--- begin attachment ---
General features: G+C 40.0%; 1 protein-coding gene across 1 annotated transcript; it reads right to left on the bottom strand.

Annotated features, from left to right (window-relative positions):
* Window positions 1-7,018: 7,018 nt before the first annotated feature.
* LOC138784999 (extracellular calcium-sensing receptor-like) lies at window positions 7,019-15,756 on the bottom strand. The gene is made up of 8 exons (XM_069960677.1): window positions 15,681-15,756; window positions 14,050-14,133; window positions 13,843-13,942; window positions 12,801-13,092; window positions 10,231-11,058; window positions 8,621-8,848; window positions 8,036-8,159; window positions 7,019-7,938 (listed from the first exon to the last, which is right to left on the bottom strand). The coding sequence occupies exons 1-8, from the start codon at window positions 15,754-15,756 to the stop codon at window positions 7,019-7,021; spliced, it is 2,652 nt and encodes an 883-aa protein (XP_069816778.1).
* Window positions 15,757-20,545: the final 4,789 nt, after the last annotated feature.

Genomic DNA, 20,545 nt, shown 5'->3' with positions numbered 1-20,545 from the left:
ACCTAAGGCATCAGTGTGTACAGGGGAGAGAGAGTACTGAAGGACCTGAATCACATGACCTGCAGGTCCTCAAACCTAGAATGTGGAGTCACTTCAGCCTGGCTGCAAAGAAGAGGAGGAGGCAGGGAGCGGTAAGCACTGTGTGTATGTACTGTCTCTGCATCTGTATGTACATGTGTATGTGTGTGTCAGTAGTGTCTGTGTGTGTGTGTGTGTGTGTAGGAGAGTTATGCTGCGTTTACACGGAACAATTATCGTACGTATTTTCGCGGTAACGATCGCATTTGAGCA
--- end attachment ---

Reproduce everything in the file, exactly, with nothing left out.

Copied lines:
General features: G+C 40.0%; 1 protein-coding gene across 1 annotated transcript; it reads right to left on the bottom strand.

Annotated features, from left to right (window-relative positions):
* Window positions 1-7,018: 7,018 nt before the first annotated feature.
* LOC138784999 (extracellular calcium-sensing receptor-like) lies at window positions 7,019-15,756 on the bottom strand. The gene is made up of 8 exons (XM_069960677.1): window positions 15,681-15,756; window positions 14,050-14,133; window positions 13,843-13,942; window positions 12,801-13,092; window positions 10,231-11,058; window positions 8,621-8,848; window positions 8,036-8,159; window positions 7,019-7,938 (listed from the first exon to the last, which is right to left on the bottom strand). The coding sequence occupies exons 1-8, from the start codon at window positions 15,754-15,756 to the stop codon at window positions 7,019-7,021; spliced, it is 2,652 nt and encodes an 883-aa protein (XP_069816778.1).
* Window positions 15,757-20,545: the final 4,789 nt, after the last annotated feature.

Genomic DNA, 20,545 nt, shown 5'->3' with positions numbered 1-20,545 from the left:
ACCTAAGGCATCAGTGTGTACAGGGGAGAGAGAGTACTGAAGGACCTGAATCACATGACCTGCAGGTCCTCAAACCTAGAATGTGGAGTCACTTCAGCCTGGCTGCAAAGAAGAGGAGGAGGCAGGGAGCGGTAAGCACTGTGTGTATGTACTGTCTCTGCATCTGTATGTACATGTGTATGTGTGTGTCAGTAGTGTCTGTGTGTGTGTGTGTGTGTGTAGGAGAGTTATGCTGCGTTTACACGGAACAATTATCGTACGTATTTTCGCGGTAACGATCGCATTTGAGCA